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For my students, see Teaching for additional info about my courses
 Linear Algebra and Calculus I in Fall 2017
 Discrete Mathematics and Calculus II in Spring 2017
 Linear Algebra and Multivariable Calculus in Fall 2016
 Also see my Departmental Service page
For Publication News, see Research for complete list (or the arXiv or Google Scholar)
 For other News, see my brief biographical notes page
Invitation to join an undergraduate research project

 Are you interested in participating in a research project? Do you just want to explore mathematics that hasn't been done already?
 My proposed project relates to both the Linear Algebra course I'm teaching in the fall and the Discrete Mathematics course I taught in Spring 2017.
 The objects you'll be playing with are called "arrangements" (or collections) of lines.
 I created a pair of Geometry and Topology Today videos discussing my mathematics for a general audience and for graduate students together with Scott Baldridge and David Shea Vela Vick. You can start by watching these videos and then emailing me to set up an appointment.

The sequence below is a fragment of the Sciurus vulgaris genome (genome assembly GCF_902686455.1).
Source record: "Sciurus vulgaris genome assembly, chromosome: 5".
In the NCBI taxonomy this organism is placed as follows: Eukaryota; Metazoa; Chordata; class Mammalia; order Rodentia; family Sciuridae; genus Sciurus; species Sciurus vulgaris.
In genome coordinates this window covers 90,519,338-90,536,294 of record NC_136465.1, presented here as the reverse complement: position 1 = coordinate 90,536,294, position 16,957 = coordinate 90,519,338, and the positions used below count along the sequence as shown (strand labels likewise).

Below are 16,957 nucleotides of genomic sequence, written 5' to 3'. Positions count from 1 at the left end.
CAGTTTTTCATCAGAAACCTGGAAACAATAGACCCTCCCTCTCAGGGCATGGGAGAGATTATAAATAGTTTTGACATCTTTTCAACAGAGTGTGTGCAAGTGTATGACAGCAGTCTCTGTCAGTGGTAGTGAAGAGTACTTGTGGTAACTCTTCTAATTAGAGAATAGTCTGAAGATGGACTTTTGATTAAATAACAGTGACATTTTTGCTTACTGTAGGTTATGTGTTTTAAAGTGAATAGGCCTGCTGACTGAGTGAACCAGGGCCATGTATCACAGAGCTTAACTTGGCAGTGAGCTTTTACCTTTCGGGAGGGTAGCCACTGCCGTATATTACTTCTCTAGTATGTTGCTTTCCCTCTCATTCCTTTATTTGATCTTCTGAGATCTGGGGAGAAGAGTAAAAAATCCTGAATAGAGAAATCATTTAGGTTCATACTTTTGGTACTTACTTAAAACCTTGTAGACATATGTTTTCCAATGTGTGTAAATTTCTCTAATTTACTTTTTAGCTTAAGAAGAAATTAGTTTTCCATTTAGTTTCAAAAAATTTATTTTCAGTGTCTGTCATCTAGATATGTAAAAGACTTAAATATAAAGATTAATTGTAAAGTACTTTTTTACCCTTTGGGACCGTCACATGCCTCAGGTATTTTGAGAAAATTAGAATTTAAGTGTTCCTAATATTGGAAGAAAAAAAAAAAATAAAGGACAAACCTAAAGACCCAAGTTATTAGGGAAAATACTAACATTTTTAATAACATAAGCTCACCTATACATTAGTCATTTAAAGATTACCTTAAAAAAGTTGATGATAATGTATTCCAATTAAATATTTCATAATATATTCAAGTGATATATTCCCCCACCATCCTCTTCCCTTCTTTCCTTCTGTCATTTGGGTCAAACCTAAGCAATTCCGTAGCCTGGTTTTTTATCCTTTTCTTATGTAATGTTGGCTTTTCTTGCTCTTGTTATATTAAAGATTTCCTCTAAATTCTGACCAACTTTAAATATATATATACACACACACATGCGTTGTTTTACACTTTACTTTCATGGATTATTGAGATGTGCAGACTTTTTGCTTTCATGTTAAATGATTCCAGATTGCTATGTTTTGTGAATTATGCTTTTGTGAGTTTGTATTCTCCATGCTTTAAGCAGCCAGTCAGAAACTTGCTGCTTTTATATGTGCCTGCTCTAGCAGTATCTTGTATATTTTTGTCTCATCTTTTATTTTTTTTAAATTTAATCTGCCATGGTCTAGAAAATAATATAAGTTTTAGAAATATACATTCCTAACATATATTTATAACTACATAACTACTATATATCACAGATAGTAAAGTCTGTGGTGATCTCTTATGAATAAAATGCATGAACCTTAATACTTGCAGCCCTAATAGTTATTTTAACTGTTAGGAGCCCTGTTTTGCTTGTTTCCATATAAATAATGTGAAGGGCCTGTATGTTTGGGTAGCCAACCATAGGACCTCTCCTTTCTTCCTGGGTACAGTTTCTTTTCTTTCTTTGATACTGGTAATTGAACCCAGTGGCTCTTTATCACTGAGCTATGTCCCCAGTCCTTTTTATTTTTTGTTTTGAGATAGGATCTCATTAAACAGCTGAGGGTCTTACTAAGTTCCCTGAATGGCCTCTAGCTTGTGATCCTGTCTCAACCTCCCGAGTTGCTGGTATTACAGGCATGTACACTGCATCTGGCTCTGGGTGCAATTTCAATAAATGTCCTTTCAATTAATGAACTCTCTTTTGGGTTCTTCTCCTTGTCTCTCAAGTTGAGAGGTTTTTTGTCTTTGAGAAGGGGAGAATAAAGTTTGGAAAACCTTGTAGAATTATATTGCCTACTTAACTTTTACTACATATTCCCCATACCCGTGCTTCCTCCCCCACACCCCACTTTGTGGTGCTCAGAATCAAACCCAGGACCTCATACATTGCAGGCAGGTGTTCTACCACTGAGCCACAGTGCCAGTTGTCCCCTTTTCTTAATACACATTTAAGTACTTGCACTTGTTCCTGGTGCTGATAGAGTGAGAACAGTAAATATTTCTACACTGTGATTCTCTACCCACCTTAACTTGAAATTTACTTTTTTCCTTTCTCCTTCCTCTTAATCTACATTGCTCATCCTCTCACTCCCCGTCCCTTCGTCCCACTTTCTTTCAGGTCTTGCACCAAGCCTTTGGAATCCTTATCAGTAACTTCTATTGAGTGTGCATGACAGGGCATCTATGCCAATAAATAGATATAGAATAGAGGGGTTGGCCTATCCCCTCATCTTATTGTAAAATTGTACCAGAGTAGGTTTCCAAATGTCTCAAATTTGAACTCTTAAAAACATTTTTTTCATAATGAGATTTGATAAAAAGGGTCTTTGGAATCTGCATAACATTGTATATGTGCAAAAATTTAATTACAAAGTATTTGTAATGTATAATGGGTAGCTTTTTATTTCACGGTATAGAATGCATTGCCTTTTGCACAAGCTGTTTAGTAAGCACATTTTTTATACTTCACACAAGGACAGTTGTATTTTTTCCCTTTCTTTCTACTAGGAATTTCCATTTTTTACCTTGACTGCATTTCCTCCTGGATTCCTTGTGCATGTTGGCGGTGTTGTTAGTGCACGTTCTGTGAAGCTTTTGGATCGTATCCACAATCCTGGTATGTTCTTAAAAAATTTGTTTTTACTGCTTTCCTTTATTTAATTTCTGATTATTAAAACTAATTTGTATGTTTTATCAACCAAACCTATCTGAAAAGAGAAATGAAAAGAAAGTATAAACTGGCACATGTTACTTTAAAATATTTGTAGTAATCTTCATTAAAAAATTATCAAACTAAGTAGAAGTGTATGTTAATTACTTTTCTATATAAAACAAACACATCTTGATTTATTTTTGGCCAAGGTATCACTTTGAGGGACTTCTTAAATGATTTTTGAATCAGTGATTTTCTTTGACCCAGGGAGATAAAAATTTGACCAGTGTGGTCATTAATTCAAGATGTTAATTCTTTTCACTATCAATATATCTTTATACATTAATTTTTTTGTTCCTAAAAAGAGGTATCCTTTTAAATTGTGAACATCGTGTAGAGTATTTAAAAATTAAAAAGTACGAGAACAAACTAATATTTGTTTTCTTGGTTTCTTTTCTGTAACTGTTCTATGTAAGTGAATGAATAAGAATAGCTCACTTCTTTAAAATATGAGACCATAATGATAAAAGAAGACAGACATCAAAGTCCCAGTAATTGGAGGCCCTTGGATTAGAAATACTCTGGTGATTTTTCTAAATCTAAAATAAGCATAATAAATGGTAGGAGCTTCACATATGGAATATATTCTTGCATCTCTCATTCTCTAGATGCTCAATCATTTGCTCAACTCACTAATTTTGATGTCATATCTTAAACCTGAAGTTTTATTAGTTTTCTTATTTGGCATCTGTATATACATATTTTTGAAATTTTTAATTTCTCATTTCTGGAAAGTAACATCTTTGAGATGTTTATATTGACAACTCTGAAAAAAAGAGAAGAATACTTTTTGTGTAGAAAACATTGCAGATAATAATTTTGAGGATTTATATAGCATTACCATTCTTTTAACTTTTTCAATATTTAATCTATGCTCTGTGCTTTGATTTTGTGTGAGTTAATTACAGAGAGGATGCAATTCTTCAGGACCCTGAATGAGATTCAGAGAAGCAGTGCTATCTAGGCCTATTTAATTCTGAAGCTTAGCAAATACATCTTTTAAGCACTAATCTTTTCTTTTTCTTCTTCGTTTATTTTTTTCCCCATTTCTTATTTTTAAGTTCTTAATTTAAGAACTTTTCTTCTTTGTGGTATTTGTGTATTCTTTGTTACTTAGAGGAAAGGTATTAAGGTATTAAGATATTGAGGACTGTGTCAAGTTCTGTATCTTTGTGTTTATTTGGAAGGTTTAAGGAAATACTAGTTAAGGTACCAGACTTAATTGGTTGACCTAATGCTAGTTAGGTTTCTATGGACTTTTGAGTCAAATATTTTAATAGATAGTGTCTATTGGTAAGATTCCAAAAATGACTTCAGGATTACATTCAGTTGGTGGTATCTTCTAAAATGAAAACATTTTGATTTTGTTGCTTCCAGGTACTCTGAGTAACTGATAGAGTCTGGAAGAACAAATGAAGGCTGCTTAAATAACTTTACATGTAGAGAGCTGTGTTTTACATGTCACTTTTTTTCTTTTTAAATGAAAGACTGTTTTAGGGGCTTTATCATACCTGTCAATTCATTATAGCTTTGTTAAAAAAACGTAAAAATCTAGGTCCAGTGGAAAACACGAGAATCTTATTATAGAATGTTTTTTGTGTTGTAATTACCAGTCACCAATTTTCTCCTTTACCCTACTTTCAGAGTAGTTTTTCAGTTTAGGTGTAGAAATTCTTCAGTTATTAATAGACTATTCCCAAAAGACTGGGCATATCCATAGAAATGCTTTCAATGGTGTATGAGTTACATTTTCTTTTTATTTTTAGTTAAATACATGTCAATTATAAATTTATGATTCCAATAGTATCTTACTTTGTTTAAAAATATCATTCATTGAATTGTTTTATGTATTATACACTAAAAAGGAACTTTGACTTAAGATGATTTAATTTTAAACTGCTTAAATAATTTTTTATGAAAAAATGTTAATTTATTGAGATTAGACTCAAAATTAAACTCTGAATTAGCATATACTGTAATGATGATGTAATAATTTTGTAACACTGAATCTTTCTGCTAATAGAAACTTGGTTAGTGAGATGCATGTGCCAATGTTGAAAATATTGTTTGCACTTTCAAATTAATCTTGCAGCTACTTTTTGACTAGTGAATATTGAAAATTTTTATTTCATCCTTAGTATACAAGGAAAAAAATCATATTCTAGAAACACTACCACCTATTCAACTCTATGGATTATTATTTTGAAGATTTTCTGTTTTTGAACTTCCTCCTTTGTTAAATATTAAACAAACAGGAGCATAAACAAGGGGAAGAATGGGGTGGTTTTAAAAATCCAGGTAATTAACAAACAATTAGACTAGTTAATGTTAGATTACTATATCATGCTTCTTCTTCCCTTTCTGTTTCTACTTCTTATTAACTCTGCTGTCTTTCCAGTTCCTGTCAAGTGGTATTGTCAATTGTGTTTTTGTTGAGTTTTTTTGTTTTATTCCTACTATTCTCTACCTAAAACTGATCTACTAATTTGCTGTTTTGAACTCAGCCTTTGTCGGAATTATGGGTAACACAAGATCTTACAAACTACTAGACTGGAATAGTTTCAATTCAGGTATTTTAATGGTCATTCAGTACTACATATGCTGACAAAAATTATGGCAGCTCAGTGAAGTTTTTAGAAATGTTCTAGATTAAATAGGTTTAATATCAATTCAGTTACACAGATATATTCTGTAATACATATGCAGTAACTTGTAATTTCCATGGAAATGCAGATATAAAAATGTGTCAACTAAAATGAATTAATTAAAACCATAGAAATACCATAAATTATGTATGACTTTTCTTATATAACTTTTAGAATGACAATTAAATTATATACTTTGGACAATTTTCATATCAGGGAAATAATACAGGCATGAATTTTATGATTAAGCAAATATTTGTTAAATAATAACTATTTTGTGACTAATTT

Throughout his junior year and then as part of Vassar's Undergraduate Research Summer Institute (URSI) the summer before his senior year, undergraduate math major Baian Liu worked with me on topics related to this project.
 Our work together on arrangements of 11 lines will be on the arXiv eventually.
 He presented a poster on his project at Summer Combo in Vermont, gave a 1015 minute talk at MAA's MathFest in Chicago, presented a poster at the URSI symposium, and presented a poster at Discrete Math Day at Queens College. Over winter break he plans to present a poster at the Joint Mathematics Meetings in San Diego.
 Baian will be applying to graduate school for Fall 2018.

Other useful information

 Math Horizons is the undergraduate publication of the Mathematical Association of America. Unlike research journals, Math Horizons publishes articles of interest to undergraduates without an extensive background in mathematics. Come to my office if you would like to look through a stack of older issues.
See my Math Horizons page to see some of my previous contributions and some ideas for undergraduate projects in knot theory.
 I am compiling a list of links on my Tips for Young Mathematicians page, with audiences ranging from undergraduates to graduate students to the general public.